from The American Heritage® Dictionary of the English Language, 5th Edition.

  • noun Either of two related trailing plants, Veronica americana of North America or V. beccabunga of Eurasia, growing in wet or moist places and having clusters of small blue or purplish flowers.

from The Century Dictionary.

  • noun A plant, Veronica Beccabunga, with blue flowers in loose lateral spikes. See Veronica.

from the GNU version of the Collaborative International Dictionary of English.

  • noun (Bot.) A plant (Veronica Beccabunga), with flowers, usually blue, in axillary racemes. The American species is Veronica Americana.

from Wiktionary, Creative Commons Attribution/Share-Alike License.

  • noun A plant (Veronica beccabunga) with usually blue flowers in axillary racemes.

from WordNet 3.0 Copyright 2006 by Princeton University. All rights reserved.

  • noun European plant having low-lying stems with blue flowers; sparsely naturalized in North America
  • noun plant of western North America and northeastern Asia having prostrate stems with dense racemes of pale violet to lilac flowers


from The American Heritage® Dictionary of the English Language, 4th Edition

[Alteration of Middle English brokelemok : broke, brook; see brook + lemok, a kind of brooklime (from Old English hleomoc).]

from Wiktionary, Creative Commons Attribution/Share-Alike License

brook +‎ lime?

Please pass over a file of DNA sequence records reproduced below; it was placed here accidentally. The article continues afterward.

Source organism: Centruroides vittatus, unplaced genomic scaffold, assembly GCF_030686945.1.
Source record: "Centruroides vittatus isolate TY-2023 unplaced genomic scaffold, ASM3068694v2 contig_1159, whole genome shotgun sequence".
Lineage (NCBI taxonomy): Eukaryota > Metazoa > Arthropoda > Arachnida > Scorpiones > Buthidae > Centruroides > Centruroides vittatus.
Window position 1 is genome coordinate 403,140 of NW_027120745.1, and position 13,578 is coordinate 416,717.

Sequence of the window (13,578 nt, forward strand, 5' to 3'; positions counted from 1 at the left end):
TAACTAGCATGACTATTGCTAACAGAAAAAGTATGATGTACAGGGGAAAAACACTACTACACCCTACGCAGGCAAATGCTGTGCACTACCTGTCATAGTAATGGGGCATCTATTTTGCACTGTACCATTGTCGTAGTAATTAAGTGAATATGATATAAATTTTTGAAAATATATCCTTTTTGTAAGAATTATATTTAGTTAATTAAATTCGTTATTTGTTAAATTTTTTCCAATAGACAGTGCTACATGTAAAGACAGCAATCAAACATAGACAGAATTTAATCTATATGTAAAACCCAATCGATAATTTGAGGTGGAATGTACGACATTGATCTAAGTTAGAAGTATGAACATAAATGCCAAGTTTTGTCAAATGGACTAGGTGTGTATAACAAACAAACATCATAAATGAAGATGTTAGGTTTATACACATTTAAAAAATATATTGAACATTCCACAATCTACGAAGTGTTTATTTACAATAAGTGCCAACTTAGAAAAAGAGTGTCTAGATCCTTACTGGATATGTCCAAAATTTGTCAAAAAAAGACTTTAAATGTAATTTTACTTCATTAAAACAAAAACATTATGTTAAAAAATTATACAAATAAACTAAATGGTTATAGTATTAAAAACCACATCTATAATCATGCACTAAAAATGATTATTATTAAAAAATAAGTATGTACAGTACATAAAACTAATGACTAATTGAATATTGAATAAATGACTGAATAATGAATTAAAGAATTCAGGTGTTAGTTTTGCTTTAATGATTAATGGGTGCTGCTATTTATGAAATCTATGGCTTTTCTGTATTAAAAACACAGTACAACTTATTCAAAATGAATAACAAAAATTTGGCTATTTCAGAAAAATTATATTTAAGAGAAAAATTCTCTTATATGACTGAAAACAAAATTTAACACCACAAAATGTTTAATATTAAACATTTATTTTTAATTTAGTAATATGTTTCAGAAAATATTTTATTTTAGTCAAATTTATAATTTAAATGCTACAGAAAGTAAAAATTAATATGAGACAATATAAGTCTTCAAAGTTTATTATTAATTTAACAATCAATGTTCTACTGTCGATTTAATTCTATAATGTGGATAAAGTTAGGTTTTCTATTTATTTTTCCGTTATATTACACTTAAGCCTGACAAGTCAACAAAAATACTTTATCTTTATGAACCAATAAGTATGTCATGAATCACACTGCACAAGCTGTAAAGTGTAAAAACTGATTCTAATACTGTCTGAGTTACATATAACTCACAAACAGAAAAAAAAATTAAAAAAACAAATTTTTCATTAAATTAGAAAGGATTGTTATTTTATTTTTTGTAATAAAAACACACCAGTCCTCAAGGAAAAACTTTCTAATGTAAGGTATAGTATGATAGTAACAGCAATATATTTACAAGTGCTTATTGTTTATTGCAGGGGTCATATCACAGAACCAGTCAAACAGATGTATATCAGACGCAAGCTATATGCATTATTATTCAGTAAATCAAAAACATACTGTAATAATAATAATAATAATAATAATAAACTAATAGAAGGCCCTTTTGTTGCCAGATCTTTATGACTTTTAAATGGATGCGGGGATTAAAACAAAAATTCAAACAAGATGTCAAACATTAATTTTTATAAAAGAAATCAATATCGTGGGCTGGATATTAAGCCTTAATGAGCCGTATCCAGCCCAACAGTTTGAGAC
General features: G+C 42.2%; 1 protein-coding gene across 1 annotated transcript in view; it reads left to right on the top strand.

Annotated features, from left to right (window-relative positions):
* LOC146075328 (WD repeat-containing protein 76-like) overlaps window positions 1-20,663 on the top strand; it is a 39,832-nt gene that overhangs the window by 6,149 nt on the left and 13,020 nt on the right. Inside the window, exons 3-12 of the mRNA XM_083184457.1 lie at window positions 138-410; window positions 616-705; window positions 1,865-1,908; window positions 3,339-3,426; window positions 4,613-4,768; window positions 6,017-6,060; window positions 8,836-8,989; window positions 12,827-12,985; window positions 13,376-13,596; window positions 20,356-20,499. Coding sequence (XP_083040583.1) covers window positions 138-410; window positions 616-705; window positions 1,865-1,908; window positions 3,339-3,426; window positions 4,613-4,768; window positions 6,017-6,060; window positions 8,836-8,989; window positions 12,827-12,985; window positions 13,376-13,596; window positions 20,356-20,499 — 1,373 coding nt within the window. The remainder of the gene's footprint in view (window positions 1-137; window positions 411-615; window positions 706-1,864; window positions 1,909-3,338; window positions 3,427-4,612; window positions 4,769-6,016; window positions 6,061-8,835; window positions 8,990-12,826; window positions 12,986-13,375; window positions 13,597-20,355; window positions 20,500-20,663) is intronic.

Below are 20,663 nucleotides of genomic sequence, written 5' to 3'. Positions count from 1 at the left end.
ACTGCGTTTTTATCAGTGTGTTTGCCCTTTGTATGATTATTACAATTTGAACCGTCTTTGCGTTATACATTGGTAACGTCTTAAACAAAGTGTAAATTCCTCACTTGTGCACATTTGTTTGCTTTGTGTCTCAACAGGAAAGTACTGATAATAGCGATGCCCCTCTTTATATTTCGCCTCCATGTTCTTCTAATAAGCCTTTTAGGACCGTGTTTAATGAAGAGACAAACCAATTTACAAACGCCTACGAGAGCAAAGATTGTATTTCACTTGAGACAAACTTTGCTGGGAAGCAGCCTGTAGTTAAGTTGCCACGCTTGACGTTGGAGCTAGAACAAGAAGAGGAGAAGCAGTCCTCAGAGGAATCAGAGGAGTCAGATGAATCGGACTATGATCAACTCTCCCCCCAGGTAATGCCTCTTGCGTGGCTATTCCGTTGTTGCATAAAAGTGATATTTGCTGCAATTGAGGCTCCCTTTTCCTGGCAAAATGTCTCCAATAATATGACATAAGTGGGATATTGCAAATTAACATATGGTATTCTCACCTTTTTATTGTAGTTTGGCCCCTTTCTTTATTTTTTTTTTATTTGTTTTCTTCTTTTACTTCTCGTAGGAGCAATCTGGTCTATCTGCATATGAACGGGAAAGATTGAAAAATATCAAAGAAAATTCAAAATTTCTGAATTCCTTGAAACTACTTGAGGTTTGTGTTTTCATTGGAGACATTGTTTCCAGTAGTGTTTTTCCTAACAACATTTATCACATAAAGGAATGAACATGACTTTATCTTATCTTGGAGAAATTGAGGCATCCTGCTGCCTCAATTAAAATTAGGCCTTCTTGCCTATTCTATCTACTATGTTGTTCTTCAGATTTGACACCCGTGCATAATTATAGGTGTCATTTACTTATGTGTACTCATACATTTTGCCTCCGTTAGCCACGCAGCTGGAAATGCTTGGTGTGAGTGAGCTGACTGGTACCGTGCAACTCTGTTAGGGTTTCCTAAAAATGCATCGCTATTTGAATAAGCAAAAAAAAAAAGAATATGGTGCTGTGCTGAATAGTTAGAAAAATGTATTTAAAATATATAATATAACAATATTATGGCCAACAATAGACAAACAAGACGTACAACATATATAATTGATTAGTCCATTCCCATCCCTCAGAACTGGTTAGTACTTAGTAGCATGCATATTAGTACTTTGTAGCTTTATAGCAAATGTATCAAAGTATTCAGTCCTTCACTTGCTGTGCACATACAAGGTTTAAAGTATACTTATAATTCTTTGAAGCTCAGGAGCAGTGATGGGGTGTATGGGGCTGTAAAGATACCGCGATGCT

Help support Wordnik (and make this page ad-free) by adopting the word brooklime.


  • Bullrushes and brooklime are also good, but the bullrushes must be planted judiciously.

    Amateur Fish Culture

  • At the base of the rocks, where there was still some moisture, were the blue flowers of the brooklime veronica, and the brighter blue of the forget-me-not.

    Wanderings by southern waters, eastern Aquitaine

  • He went round the intervening swamp of watercress and brooklime which had once been the fish-pond, crossed by a culvert the trickling brook that still flowed that way, and advanced to the wall of the house.

    The Trumpet-Major

  • Ebulus_, but this seems most unlikely. -- 265 [_unlabeled, 1 on next page_] BROKELEMPK = brooklime.

    Early English Meals and Manners

  • The blue flower of the brooklime is not seen here; you must look for it where the springs break forth, where its foliage sometimes quite conceals the tiny rill.

    Round About a Great Estate

  • The furrows run to the ditch under the reeds, the ditch declines to a little streamlet which winds all hidden by willowherb and rush and flag, a mere trickle of water under brooklime, away at the feet of the corn.

    Nature Near London

  • But the ditches below are yet green with brooklime and rushes.

    Nature Near London

  • _Hleomoce_, _Hleomoc_, brooklime (where lime is the Saxon name (_Hleomoc_) in decay), _Veronica beccabunga_, with

    Early English Meals and Manners

  • Beneath it went under thickest brooklime, blue flowered, and serrated water-parsnips, lost like many a mighty river for awhile among a forest of leaves.

    The Life of the Fields

  • The very sun of Spain burns and burns and ripens the wheat on the edge of the coombe, and will only let the spring moisten a yard or two around it; but there a few rushes have sprung, and in the water itself brooklime with blue flowers grows so thickly that nothing but a bird could find space to drink.

    The Life of the Fields


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